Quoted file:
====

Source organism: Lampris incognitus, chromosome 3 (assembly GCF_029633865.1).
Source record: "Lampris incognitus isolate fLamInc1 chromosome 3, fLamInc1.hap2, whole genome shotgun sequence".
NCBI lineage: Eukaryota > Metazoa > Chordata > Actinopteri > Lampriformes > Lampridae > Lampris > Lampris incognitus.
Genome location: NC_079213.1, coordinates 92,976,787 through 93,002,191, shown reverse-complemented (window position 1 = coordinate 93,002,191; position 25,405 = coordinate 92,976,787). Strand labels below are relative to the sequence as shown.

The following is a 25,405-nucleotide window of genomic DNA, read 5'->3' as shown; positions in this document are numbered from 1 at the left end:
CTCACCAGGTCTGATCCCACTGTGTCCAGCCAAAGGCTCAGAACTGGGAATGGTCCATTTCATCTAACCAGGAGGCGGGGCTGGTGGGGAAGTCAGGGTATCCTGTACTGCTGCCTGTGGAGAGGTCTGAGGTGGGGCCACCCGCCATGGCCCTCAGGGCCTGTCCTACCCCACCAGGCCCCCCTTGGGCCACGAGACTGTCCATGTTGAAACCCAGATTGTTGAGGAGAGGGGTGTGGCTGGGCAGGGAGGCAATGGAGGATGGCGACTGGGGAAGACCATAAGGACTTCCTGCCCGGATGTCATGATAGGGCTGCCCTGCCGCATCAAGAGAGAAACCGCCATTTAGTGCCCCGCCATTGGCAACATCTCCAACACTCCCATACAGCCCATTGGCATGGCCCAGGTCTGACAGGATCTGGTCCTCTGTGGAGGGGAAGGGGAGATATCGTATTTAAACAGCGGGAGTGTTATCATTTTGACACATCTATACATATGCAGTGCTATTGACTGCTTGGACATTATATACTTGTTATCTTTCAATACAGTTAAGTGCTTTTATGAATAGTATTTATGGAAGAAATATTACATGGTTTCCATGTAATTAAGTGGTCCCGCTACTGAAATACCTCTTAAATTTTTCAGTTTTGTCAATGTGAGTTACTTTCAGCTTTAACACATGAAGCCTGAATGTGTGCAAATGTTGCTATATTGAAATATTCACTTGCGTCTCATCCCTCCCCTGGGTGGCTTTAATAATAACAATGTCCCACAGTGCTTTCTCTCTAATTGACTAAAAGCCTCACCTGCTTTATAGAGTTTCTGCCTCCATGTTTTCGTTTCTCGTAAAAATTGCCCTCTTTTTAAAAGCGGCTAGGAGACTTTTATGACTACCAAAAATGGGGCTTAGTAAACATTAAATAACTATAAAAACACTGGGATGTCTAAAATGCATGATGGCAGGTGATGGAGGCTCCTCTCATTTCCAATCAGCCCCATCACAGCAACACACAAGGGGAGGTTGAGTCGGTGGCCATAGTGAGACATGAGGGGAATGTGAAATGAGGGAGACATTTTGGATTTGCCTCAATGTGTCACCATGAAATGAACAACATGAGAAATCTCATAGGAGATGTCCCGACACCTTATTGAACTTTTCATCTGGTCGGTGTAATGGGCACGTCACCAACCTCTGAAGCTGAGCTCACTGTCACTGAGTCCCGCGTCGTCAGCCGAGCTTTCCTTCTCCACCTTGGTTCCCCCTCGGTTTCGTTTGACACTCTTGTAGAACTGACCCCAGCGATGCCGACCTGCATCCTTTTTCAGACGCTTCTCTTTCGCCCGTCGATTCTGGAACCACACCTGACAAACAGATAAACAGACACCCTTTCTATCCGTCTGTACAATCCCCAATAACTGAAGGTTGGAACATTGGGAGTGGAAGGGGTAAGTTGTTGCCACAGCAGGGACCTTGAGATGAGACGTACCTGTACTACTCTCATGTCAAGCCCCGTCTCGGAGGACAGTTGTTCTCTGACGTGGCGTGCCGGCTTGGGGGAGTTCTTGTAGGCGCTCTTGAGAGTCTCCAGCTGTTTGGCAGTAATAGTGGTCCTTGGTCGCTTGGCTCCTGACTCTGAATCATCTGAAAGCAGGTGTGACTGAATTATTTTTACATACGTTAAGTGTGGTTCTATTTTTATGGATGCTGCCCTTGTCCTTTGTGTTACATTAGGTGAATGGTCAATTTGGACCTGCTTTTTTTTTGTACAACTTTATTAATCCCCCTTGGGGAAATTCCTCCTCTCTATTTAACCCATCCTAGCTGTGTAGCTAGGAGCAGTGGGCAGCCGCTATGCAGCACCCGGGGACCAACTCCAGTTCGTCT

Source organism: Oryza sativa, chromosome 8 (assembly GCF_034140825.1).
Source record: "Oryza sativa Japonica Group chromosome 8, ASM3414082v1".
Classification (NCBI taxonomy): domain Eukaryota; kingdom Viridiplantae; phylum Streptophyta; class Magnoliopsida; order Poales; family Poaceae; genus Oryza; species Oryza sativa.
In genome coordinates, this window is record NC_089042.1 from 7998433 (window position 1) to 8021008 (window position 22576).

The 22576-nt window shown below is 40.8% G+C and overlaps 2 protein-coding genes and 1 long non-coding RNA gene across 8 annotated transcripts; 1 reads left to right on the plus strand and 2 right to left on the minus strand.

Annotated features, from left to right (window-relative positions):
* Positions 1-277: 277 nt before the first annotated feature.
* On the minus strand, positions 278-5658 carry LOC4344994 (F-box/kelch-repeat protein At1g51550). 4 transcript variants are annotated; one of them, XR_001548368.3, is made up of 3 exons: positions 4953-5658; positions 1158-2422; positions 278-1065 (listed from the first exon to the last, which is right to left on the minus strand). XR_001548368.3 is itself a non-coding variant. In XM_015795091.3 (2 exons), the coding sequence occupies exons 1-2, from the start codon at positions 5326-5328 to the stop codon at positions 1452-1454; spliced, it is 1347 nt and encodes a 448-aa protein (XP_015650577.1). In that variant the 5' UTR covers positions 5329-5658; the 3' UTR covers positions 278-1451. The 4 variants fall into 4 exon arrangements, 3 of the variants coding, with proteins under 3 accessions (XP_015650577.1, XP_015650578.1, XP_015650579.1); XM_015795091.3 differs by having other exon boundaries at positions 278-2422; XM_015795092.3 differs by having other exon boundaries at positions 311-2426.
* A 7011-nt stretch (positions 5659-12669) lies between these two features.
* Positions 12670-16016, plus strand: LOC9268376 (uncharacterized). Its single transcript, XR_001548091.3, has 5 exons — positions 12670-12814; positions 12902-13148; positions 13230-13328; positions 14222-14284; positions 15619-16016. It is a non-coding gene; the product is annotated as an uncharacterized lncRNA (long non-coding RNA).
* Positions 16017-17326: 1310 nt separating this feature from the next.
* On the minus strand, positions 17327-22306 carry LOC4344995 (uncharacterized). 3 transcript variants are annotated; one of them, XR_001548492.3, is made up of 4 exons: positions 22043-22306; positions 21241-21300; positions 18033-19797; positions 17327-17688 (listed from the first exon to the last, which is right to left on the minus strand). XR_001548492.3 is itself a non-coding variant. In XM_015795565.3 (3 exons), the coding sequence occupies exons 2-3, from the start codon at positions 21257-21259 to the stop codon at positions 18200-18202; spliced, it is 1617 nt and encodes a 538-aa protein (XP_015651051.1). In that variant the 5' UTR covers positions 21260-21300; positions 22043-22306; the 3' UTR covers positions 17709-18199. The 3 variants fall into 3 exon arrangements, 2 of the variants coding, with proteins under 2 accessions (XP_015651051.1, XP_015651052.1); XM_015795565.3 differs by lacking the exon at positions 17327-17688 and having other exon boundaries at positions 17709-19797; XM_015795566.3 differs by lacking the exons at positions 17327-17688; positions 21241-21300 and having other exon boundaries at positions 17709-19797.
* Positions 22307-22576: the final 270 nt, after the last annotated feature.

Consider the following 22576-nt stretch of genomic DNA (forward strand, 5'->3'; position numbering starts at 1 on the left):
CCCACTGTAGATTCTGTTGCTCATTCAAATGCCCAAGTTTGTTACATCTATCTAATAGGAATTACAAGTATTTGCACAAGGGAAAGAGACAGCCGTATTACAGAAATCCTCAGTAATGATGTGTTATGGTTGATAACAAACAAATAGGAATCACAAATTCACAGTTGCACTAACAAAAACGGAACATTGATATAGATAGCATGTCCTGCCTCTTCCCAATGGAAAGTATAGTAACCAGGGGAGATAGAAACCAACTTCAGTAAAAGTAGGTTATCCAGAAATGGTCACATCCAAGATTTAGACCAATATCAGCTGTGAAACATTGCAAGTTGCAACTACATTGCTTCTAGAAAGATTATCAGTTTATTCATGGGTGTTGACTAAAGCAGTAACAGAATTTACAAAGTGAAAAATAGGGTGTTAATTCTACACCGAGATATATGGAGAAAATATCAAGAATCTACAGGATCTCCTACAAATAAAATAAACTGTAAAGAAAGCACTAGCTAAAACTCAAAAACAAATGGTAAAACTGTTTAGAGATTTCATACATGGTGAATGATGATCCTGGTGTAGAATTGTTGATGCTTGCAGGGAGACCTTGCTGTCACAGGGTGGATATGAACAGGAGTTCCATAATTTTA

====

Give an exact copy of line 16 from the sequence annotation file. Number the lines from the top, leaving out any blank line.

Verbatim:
* Positions 12670-16016, plus strand: LOC9268376 (uncharacterized). Its single transcript, XR_001548091.3, has 5 exons — positions 12670-12814; positions 12902-13148; positions 13230-13328; positions 14222-14284; positions 15619-16016. It is a non-coding gene; the product is annotated as an uncharacterized lncRNA (long non-coding RNA).